Erodium cicutarium (L.) L'Hér. ex Aiton, 1789
Common names: Redstem filaree, Common Stork's-bill [En], Bec-de-grue à feuilles de ciguë, Érodium à feuilles de ciguë [Fr], Reigersbek [Nl], Reiherkraut [De], Aguja de pastor, Aguja de vaquero [Es], Ερωδιός ο Κωνιόμορφος, Ερωδιός ο κωνειοειδής , Μοσκολάχανο, Βελανίδα [Gr], Turnagagası, Dönbabaotu [Tu]
Pezi, IKARIA ● Greece
Description:, Herbaceous annual or biennial in warm climates.
It is a hairy, sticky annual. The stems bear bright pink flowers, arranged in loose cluster, and often have dark spots on the bases. The leaves are pinnate and fern-like, and the long seed-pod, shaped very much like the bill of a stork, bursts open in a spiral when ripe, sending the seeds (which have little feathery parachutes attached) into the air.
Biology: Seed launch is accomplished using a spring mechanism powered by shape changes as the fruits dry. The spiral shape of the awn can unwind during daily changes in humidity, leading to self-burial of the seeds once they are on the ground. You can see it on this video. The two tasks (springy launch and self-burial) are accomplished with the same tissue (the awn), which is hygroscopically active and warps upon wetting and also gives rise to the draggy hairs on the awn.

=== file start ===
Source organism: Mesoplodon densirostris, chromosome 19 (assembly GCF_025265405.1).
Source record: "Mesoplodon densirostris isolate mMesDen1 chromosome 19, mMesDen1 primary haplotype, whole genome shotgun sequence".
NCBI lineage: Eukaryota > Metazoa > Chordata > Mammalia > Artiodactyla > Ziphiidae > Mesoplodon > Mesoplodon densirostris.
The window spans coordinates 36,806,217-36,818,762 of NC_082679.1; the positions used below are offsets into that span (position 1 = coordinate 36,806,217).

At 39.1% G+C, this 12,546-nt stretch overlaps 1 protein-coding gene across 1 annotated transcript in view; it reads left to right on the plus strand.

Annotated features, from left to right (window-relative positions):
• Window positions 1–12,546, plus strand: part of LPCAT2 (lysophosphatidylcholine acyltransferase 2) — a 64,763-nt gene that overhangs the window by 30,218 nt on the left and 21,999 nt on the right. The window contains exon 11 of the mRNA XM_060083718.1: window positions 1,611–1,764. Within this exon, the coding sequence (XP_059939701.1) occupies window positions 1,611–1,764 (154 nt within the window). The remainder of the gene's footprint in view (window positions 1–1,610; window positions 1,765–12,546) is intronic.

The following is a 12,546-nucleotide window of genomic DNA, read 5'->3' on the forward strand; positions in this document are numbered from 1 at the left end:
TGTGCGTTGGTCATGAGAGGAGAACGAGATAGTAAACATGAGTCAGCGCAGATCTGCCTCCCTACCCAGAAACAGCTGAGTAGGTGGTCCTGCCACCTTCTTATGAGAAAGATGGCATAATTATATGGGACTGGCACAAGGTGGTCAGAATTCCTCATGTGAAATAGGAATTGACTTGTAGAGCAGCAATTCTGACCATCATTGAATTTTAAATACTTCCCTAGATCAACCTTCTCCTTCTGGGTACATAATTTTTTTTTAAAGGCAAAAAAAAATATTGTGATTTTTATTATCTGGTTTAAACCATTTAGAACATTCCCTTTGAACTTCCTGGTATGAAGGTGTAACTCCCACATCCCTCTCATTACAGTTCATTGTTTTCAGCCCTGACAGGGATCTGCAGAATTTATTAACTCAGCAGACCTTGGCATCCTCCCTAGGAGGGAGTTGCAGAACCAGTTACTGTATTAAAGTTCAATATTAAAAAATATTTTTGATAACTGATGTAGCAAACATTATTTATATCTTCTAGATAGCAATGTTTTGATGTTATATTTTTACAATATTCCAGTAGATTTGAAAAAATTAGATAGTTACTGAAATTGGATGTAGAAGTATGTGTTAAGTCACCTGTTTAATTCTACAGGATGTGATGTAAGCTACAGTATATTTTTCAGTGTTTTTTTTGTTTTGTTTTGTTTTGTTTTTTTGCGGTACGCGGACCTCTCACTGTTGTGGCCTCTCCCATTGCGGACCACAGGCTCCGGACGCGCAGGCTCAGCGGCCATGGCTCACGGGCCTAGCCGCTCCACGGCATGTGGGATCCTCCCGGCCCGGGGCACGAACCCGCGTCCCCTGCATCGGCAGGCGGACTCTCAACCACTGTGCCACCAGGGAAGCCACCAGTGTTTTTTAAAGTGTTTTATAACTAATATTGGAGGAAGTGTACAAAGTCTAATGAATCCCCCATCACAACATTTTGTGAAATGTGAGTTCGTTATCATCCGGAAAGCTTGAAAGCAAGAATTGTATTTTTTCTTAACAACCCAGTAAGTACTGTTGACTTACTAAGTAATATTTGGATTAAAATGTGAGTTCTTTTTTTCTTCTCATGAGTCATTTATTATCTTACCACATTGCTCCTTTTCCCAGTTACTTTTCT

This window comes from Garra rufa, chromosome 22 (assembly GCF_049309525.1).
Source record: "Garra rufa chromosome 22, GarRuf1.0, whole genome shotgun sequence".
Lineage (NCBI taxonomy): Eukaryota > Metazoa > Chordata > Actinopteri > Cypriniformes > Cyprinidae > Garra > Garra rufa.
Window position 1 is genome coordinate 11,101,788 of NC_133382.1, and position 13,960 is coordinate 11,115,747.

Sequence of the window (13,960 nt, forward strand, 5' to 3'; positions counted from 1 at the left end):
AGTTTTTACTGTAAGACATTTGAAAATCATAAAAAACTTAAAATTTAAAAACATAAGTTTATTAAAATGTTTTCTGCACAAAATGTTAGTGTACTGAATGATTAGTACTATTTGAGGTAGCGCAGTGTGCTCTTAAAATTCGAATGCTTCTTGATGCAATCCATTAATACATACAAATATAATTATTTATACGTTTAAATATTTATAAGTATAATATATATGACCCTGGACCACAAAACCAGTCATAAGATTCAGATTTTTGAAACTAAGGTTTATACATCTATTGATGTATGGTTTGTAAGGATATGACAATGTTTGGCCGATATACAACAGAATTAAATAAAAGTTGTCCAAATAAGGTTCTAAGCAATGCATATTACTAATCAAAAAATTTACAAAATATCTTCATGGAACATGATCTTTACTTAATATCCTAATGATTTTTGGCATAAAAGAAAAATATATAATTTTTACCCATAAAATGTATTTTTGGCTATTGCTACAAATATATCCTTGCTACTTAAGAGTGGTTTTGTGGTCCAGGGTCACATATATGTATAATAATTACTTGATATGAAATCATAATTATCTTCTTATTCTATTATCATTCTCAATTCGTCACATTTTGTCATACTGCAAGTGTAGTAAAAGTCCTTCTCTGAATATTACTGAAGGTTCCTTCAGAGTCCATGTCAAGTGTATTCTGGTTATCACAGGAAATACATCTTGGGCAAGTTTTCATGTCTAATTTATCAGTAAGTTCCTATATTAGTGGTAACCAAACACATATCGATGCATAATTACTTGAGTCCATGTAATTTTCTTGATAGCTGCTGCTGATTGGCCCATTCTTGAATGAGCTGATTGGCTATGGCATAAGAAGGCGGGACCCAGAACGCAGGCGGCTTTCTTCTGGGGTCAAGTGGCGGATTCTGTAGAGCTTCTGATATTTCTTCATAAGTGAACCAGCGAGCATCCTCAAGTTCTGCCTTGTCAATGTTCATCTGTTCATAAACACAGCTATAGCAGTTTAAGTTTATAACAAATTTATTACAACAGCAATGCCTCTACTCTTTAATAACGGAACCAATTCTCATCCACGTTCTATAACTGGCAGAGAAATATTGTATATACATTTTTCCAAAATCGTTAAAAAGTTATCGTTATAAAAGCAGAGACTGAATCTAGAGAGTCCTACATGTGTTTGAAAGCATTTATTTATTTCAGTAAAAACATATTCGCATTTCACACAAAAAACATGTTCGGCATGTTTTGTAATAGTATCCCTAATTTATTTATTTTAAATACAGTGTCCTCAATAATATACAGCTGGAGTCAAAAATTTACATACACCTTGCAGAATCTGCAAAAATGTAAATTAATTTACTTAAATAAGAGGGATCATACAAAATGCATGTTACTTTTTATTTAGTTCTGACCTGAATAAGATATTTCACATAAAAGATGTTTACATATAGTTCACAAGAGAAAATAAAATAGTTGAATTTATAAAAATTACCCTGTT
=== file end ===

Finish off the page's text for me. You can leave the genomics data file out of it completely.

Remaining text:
Habitat: Various, steppes, pastures, hillsides, stony places, roadsides and waste grounds.
Distribution: It is native to the Mediterranean Basin and was introduced to North America in the eighteenth century. It is also naturalised in South America, in Central Africa, Australia, Tasmania and New Zeeland.
Uses: The entire plant is edible with a flavor similar to sharp parsley if picked young.
The whole plant is astringent and haemostatic. It has been used in the treatment of uterine and other bleeding. The root and leaves have been eaten by nursing mothers to increase the flow of milk. Externally, the plant has been used as a wash on animal bites, skin infections etc.
Wikipedia, Erodium cicutarium
Plants For A Future